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ON THE TRAIL OF VALLEY PAROLEES; 'THEY KNOW WE'RE CHECKING ON THEM' TO CATCH RE-OFFENDERS, SAYS COP.

Byline: Lisa Van Proyen Staff Writer

When seven police officers converged on Ernesto ``Punish'' Hernandez's home and searched it, they didn't need a warrant.

In fact, the police didn't even need to show they had probable cause that searching his home would show proof of criminal activity.

The reason is that Hernandez is a parolee, one of 33,963 in Los Angeles County and some 6,345 in the San Fernando Valley, a number that increases in the Valley by 8.1 percent every year.

And as a parolee, Hernandez is subject to searches and questioning by law enforcement authorities at any time, anywhere, for the term of his parole.

Police, prosecutors and parole agents say parole is a powerful weapon in preventing crime, given the most recent statistics that show about three out of every five parolees commit crimes that land them back in prison.

``Even when we don't get anything, they know we're checking on them,'' said Los Angeles police Sgt. Steve Carmona, who oversees the Community Law Enforcement and Recovery team, an anti-crime unit at Foothill Division that works closely with parole officers to keep tabs on re-offenders.

``It keeps people in check more to keep crime down.''

CRACKING DOWN ON PAROLEES

About every six months, parole officers join police officers for Valley-wide sweeps on parolees' homes, and the search of Hernandez's home was part of one of those sweeps.

Hernandez is on parole for possessing marijuana for sale. Inside his father's home in Pacoima, officers searched his bedroom, coming up with ammunition and two .22-caliber rifles.

That was enough to show Hernandez had violated a condition of his parole.

His father denied the weapons belong to Hernandez.

``The guns have been registered to me for many years,'' the father told police. ``My son has been staying away from gangs.''

``He can't stay at a place where you are keeping guns,'' Carmona answered.

Now he is at the Pitchess Detention Center in Castiac awaiting a parole hearing.

In the Foothill Division, senior anti-gang Officer Mike Smith said the most frequent re-offenders are the narcotics violators. They tend to get caught committing ``any crimes that allow them to get money for narcotics, such as burglaries and robberies,'' he said.

PAROLEES: NUMBERS ON THE RISE

At least once a month, officers update their 4-inch-thick notebook filled with background on parolees in their area.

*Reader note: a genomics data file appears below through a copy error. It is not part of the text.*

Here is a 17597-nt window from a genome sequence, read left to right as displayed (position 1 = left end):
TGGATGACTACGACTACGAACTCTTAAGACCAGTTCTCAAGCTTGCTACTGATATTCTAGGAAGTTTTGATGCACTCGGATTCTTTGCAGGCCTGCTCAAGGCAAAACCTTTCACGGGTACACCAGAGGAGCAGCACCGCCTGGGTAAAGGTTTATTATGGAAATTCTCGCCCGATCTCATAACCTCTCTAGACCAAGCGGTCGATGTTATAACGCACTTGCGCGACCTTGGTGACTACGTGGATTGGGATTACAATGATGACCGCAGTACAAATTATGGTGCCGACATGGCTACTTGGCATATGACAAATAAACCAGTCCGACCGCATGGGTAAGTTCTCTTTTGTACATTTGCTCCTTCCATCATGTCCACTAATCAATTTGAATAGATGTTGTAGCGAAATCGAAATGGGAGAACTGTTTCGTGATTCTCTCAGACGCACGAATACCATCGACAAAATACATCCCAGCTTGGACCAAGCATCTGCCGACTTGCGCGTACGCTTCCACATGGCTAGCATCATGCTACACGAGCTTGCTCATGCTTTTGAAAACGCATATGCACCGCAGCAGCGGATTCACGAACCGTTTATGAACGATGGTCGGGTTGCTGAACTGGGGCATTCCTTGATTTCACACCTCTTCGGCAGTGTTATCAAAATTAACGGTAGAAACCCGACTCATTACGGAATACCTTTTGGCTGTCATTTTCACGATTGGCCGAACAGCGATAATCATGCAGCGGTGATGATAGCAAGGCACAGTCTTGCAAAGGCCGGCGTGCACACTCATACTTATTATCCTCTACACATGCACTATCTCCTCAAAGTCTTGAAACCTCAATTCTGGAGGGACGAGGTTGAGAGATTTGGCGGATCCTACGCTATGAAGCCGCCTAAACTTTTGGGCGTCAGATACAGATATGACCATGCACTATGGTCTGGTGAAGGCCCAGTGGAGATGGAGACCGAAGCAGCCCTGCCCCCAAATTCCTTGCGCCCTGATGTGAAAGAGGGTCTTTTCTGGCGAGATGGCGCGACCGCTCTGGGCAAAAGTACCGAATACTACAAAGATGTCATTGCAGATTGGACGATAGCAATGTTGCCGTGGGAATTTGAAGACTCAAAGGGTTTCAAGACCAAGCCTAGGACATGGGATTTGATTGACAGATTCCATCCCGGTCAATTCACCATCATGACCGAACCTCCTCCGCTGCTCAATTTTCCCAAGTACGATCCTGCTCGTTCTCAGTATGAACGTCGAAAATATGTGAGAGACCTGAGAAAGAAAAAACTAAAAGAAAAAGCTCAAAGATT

``We have more people going in (to prison) and if they're going in, they're coming out,'' said Levan Bell, the regional administrator for the Department of Corrections in Los Angeles County.

Parolees are generally released back to their last county of legal residence to re-establish their lives.

Los Angeles County houses about 29 percent of the state's 118,136 parolees, said Margot Bach, a spokeswoman for the California Department of Corrections.

Currently, there are 75 parole officers in Los Angeles County - a 15 percent increase in a year.

FITTING BACK INTO SOCIETY DIFFICULT

Often, ex-cons purposely take risks that put them behind bars where life is simpler.

``They ally themselves with other inmates. They have a sense of security. If you've been taken care of for 10 years, you have to go back and face things,'' Bach said. ``No one's going to fix your meals for you. Nobody's going to pay your bills for you. They find it easier to go back to prison.''

Parolees face up to a year in prison for a parole violation, on top of a sentence for the new offense that constituted the parole violation.

Most parolees in the Valley opt to stay with family and friends. Others choose to live in one of a number of halfway houses in the Valley.

Wayne Haradin has been on parole since 1994 after serving time for an assault, and he considers himself fortunate that his mother and fiance were waiting for him when he was released.

The Tujunga man's first challenge was standing in line at the Department of Motor Vehicles to renew his driver's license.

``I felt like everyone was staring at me, like I was different, like everybody knew,'' the 37-year-old said.

He was trembling by the time he reached the clerk and had to ask her to fill out the forms for him.

``I told her I was just out of prison and she helped me fill them out.''

Haradin earned a degree in graphic arts while in jail, but still slipped twice after his release - committing an assault, and using alcohol and stimulants.

His parole term is up at the end of this year, he said.

``It was not easy,'' Haradin said.

He now works servicing spas, regularly reports to his parole officer and has purchased a new three-story home for his fiance and himself.

``The fear is to slip back into a corruptive way of life,'' he said. ``So I surround myself with positive people and don't put myself into a predicament.''

CAPTION(S):

photo

Photo: Police Sgt. Steve Carmona questions a parolee's father during a check by police and parole officers on ex-cons.

Eric Grigorian/Special to the Daily News
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Publication:Daily News (Los Angeles, CA)
Date:Apr 16, 2000
Words:843
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